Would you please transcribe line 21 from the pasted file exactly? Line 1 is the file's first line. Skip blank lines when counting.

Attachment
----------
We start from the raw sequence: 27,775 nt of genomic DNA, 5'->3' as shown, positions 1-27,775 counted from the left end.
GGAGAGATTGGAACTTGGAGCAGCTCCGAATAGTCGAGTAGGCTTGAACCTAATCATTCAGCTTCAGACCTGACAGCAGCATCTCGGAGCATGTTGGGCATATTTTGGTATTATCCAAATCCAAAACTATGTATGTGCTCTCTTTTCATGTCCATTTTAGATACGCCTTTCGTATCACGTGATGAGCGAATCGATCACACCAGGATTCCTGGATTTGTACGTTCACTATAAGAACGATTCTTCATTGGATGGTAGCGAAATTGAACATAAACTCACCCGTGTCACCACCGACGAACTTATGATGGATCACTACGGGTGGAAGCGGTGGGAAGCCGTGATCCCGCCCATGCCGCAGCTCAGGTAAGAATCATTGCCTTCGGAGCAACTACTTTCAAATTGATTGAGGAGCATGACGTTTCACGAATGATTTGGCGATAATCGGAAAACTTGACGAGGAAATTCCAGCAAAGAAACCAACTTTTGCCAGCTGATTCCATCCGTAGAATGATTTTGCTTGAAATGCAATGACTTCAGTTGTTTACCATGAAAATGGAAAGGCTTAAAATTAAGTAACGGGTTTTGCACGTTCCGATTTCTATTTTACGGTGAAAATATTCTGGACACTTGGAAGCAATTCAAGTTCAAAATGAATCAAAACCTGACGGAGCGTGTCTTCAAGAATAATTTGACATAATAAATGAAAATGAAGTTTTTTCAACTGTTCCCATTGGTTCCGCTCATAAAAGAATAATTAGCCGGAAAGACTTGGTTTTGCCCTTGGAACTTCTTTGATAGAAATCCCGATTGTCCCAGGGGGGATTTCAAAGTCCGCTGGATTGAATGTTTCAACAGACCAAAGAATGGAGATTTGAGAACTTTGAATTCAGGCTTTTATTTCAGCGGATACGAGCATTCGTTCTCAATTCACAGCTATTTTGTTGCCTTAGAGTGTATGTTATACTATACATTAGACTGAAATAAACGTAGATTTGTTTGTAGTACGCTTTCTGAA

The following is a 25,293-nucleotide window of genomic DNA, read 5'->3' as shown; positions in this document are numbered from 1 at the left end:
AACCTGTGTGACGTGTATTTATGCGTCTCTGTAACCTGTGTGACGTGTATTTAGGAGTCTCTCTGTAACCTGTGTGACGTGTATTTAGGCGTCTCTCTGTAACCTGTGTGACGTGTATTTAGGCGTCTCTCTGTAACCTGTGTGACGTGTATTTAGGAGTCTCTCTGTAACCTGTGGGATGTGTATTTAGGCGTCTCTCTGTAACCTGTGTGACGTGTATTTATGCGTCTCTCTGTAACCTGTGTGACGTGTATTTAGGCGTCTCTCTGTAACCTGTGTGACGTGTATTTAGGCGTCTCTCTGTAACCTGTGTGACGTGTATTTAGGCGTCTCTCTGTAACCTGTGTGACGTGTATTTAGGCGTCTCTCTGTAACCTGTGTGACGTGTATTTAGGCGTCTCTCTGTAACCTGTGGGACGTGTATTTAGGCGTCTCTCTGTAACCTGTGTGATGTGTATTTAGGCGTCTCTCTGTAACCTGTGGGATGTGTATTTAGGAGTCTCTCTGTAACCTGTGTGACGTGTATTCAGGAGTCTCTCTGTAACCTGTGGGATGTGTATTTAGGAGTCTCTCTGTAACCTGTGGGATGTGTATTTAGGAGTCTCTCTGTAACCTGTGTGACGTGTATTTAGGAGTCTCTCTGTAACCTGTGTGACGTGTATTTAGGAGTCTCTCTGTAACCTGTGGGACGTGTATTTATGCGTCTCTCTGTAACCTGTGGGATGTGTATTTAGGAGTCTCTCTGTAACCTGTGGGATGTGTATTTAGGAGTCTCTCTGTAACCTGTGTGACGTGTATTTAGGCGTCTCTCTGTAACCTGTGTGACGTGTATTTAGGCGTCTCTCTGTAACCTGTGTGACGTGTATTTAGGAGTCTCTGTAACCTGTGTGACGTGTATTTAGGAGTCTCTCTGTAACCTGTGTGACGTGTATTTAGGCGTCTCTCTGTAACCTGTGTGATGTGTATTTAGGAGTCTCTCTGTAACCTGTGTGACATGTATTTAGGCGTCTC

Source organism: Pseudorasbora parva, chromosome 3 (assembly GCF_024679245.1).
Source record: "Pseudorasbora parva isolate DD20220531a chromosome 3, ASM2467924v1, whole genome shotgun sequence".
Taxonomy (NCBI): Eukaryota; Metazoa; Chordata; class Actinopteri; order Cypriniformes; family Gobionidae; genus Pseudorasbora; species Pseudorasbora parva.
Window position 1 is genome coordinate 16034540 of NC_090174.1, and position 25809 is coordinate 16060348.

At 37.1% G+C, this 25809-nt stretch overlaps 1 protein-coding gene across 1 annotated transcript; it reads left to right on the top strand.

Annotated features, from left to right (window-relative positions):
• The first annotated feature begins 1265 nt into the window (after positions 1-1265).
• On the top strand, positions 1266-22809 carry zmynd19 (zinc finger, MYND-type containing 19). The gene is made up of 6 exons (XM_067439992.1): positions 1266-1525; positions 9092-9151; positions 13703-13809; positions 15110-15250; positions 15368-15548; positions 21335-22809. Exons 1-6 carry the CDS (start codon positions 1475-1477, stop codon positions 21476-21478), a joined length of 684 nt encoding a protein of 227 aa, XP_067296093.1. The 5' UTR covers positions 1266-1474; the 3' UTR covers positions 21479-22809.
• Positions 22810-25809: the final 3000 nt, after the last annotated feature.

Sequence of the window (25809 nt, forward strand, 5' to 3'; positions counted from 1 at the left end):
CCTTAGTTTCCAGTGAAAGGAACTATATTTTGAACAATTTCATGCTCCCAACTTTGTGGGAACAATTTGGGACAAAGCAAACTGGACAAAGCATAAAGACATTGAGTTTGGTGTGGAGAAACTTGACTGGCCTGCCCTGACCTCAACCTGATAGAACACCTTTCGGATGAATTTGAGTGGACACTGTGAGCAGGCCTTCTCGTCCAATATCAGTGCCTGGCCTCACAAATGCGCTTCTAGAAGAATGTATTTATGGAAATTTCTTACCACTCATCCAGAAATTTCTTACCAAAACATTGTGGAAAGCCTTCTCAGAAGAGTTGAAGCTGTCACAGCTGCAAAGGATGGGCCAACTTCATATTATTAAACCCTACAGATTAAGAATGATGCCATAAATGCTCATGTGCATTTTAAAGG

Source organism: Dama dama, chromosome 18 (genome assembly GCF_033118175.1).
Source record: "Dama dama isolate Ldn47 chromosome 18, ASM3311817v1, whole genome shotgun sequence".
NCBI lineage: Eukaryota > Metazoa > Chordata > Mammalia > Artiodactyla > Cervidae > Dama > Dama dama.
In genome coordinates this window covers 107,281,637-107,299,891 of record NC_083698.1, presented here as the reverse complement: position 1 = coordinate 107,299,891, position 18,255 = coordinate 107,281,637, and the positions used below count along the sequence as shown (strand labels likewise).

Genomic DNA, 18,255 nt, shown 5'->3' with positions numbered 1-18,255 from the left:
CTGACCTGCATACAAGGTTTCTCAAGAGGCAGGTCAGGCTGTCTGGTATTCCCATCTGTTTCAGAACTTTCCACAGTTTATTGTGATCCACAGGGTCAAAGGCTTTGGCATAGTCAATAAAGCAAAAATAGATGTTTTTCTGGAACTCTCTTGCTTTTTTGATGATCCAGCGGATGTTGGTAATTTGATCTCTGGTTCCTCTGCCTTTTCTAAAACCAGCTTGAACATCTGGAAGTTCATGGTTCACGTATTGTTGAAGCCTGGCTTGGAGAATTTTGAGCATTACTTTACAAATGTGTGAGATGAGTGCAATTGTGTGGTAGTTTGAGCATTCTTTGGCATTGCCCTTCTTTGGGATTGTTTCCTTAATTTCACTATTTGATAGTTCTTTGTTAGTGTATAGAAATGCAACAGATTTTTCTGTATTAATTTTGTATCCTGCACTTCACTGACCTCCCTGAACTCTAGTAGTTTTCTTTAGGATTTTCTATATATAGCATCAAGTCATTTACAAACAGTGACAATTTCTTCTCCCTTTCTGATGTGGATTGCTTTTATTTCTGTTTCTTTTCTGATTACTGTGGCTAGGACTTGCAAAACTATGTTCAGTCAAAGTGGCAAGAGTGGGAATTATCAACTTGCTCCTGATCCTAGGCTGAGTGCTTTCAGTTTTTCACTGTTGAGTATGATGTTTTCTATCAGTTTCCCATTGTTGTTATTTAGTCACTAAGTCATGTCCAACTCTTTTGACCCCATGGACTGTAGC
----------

CTGACCTGCATACAAGGTTTCTCAAGAGGCAGGTCAGGCTGTCTGGTATTCCCATCTGTTTCAGAACTTTCCACAGTTTATTGTGATCCACAGGGTCAAAGGCTTTGGCATAGTCAATAAAGCAAAAATAGATGTTTTTCTGGAACTCTCTTGCTTTTTTGATGATCCAGCGGATGTTGGTAATTTGATCTCTGGTTCCTCTGCCTTTTCTAAAACCAGCTTGAACATCTGGAAGTTCATGGTTCACGTATTGTTGAAGCCTGGCTTGGAGAATTTTGAGCATTACTTTACAAATGTGTGAGATGAGTGCAATTGTGTGGTAGTTTGAGCATTCTTTGGCATTGCCCTTCTTTGGGATTGTTTCCTTAATTTCACTATTTGATAGTTCTTTGTTAGTGTATAGAAATGCAACAGATTTTTCTGTATTAATTTTGTATCCTGCACTTCACTGACCTCCCTGAACTCTAGTAGTTTTCTTTAGGATTTTCTATATATAGCATCAAGTCATTTACAAACAGTGACAATTTCTTCTCCCTTTCTGATGTGGATTGCTTTTATTTCTGTTTCTTTTCTGATTACTGTGGCTAGGACTTGCAAAACTATGTTCAGTCAAAGTGGCAAGAGTGGGAATTATCAACTTGCTCCTGATCCTAGGCTGAGTGCTTTCAGTTTTTCACTGTTGAGTATGATGTTTTCTATCAGTTTCCCATTGTTGTTATTTAGTCACTAAGTCATGTCCAACTCTTTTGACCCCATGGACTGTAGC